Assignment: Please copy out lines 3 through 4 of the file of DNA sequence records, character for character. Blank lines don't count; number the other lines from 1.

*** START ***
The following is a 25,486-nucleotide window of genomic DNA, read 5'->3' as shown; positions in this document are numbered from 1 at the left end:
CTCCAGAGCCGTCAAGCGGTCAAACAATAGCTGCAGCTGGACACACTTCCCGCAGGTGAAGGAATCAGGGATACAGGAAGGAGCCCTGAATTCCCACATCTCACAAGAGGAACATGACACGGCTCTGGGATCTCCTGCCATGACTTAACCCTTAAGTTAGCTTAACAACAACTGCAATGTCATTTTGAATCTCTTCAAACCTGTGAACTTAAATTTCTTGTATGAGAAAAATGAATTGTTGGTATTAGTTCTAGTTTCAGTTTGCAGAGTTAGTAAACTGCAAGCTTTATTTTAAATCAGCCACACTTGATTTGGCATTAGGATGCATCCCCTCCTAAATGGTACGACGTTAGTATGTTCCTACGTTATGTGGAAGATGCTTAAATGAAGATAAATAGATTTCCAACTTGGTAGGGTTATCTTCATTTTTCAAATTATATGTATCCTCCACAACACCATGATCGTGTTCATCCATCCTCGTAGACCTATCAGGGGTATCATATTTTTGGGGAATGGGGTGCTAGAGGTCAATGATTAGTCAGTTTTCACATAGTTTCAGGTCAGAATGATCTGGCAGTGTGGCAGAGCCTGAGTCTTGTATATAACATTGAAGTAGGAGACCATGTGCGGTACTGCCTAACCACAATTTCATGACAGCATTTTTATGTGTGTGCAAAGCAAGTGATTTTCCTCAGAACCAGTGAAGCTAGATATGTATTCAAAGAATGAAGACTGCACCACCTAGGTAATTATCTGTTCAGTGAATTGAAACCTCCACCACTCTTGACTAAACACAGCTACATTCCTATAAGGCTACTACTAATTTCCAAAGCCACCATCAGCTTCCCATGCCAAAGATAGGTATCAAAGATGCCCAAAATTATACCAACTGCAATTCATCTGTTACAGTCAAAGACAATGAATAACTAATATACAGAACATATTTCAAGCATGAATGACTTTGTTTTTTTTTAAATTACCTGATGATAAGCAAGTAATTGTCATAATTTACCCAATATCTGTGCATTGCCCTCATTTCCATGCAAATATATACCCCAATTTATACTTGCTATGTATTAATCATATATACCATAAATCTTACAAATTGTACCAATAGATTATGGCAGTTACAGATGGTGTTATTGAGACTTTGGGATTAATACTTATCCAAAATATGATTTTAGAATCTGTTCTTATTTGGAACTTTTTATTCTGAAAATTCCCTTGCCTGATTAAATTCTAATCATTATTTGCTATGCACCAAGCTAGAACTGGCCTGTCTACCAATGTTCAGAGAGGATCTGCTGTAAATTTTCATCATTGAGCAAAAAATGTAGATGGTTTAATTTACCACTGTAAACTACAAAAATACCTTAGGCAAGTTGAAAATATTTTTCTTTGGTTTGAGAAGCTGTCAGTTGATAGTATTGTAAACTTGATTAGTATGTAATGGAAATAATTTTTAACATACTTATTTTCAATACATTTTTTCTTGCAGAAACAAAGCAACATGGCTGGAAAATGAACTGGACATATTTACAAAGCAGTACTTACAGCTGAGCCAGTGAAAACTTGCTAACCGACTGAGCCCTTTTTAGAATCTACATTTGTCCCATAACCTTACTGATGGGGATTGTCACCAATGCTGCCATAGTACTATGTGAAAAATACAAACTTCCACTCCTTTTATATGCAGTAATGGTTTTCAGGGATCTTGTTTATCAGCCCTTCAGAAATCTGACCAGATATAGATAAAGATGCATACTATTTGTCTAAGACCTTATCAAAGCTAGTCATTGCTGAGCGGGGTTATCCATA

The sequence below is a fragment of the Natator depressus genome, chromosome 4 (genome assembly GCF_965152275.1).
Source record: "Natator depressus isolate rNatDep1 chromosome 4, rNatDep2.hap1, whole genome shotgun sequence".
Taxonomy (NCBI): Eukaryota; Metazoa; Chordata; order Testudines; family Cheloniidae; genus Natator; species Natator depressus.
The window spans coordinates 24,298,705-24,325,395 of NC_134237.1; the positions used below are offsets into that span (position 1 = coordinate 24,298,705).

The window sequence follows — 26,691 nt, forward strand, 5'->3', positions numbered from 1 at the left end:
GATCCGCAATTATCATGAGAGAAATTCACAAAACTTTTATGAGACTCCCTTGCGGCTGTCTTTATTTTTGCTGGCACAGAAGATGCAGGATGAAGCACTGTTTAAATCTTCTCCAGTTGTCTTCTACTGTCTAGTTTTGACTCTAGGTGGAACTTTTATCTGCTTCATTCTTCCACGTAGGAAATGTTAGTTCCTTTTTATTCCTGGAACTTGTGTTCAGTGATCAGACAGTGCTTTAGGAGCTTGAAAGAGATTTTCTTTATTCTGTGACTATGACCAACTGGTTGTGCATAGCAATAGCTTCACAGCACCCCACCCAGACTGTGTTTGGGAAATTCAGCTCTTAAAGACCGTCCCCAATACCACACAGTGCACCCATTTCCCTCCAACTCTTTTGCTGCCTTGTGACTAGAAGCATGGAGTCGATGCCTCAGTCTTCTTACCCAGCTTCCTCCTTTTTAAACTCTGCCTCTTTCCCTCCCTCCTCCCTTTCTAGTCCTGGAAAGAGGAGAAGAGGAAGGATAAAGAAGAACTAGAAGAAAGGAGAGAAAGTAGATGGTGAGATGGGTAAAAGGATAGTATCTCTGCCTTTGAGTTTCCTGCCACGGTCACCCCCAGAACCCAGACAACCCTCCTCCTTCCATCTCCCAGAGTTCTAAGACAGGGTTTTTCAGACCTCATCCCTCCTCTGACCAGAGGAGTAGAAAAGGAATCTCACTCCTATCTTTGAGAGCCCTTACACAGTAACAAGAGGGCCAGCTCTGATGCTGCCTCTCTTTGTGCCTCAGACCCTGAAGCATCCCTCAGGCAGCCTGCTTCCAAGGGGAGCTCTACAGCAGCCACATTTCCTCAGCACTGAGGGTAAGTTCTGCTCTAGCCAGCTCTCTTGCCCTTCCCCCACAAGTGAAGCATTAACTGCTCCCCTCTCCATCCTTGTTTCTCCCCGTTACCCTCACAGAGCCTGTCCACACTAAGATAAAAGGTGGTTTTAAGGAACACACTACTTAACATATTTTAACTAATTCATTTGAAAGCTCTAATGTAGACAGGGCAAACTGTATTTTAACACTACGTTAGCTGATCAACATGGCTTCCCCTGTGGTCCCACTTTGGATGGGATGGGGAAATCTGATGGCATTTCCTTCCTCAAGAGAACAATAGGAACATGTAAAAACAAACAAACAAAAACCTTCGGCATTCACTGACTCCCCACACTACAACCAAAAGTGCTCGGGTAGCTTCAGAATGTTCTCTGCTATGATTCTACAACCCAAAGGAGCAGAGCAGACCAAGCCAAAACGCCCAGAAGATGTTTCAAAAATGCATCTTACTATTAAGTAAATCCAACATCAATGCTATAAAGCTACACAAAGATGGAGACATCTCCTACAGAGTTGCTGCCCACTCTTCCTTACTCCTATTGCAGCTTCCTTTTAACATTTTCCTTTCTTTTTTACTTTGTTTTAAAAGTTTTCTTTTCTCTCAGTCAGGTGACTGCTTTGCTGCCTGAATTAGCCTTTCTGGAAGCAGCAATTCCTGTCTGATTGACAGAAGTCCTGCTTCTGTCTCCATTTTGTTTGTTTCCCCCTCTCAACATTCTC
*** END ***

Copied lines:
The sequence below is a fragment of the Natator depressus genome, chromosome 4 (genome assembly GCF_965152275.1).
Source record: "Natator depressus isolate rNatDep1 chromosome 4, rNatDep2.hap1, whole genome shotgun sequence".